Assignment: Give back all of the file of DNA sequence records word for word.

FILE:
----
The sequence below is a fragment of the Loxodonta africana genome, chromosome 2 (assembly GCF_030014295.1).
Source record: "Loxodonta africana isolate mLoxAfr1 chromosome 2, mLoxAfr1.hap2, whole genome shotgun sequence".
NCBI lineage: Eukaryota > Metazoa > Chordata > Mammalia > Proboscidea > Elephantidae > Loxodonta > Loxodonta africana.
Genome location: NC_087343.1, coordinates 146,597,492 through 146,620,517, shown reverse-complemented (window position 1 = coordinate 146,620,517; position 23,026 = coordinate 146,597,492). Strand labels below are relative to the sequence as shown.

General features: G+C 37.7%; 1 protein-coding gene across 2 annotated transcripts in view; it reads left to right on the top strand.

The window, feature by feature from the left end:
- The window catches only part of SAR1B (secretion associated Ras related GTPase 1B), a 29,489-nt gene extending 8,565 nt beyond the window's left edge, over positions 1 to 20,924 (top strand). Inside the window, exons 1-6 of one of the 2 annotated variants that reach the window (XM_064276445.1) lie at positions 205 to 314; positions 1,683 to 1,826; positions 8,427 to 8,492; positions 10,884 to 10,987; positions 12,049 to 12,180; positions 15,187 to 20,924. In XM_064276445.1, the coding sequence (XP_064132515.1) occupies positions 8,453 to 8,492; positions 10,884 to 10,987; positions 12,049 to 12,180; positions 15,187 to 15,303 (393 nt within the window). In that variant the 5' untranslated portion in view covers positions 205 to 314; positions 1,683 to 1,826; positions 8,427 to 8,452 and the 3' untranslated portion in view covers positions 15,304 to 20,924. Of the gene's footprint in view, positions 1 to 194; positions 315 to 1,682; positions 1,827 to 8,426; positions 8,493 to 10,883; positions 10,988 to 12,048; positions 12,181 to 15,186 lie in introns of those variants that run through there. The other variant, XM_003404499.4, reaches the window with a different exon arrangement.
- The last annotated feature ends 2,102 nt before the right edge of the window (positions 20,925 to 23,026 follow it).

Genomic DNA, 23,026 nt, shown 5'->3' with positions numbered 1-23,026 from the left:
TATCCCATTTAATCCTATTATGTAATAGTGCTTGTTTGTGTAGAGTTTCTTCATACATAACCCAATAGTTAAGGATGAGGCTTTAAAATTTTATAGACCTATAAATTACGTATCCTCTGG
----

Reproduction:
The sequence below is a fragment of the Loxodonta africana genome, chromosome 2 (assembly GCF_030014295.1).
Source record: "Loxodonta africana isolate mLoxAfr1 chromosome 2, mLoxAfr1.hap2, whole genome shotgun sequence".
NCBI lineage: Eukaryota > Metazoa > Chordata > Mammalia > Proboscidea > Elephantidae > Loxodonta > Loxodonta africana.
Genome location: NC_087343.1, coordinates 146,597,492 through 146,620,517, shown reverse-complemented (window position 1 = coordinate 146,620,517; position 23,026 = coordinate 146,597,492). Strand labels below are relative to the sequence as shown.

General features: G+C 37.7%; 1 protein-coding gene across 2 annotated transcripts in view; it reads left to right on the top strand.

The window, feature by feature from the left end:
- The window catches only part of SAR1B (secretion associated Ras related GTPase 1B), a 29,489-nt gene extending 8,565 nt beyond the window's left edge, over positions 1 to 20,924 (top strand). Inside the window, exons 1-6 of one of the 2 annotated variants that reach the window (XM_064276445.1) lie at positions 205 to 314; positions 1,683 to 1,826; positions 8,427 to 8,492; positions 10,884 to 10,987; positions 12,049 to 12,180; positions 15,187 to 20,924. In XM_064276445.1, the coding sequence (XP_064132515.1) occupies positions 8,453 to 8,492; positions 10,884 to 10,987; positions 12,049 to 12,180; positions 15,187 to 15,303 (393 nt within the window). In that variant the 5' untranslated portion in view covers positions 205 to 314; positions 1,683 to 1,826; positions 8,427 to 8,452 and the 3' untranslated portion in view covers positions 15,304 to 20,924. Of the gene's footprint in view, positions 1 to 194; positions 315 to 1,682; positions 1,827 to 8,426; positions 8,493 to 10,883; positions 10,988 to 12,048; positions 12,181 to 15,186 lie in introns of those variants that run through there. The other variant, XM_003404499.4, reaches the window with a different exon arrangement.
- The last annotated feature ends 2,102 nt before the right edge of the window (positions 20,925 to 23,026 follow it).

Genomic DNA, 23,026 nt, shown 5'->3' with positions numbered 1-23,026 from the left:
TATCCCATTTAATCCTATTATGTAATAGTGCTTGTTTGTGTAGAGTTTCTTCATACATAACCCAATAGTTAAGGATGAGGCTTTAAAATTTTATAGACCTATAAATTACGTATCCTCTGG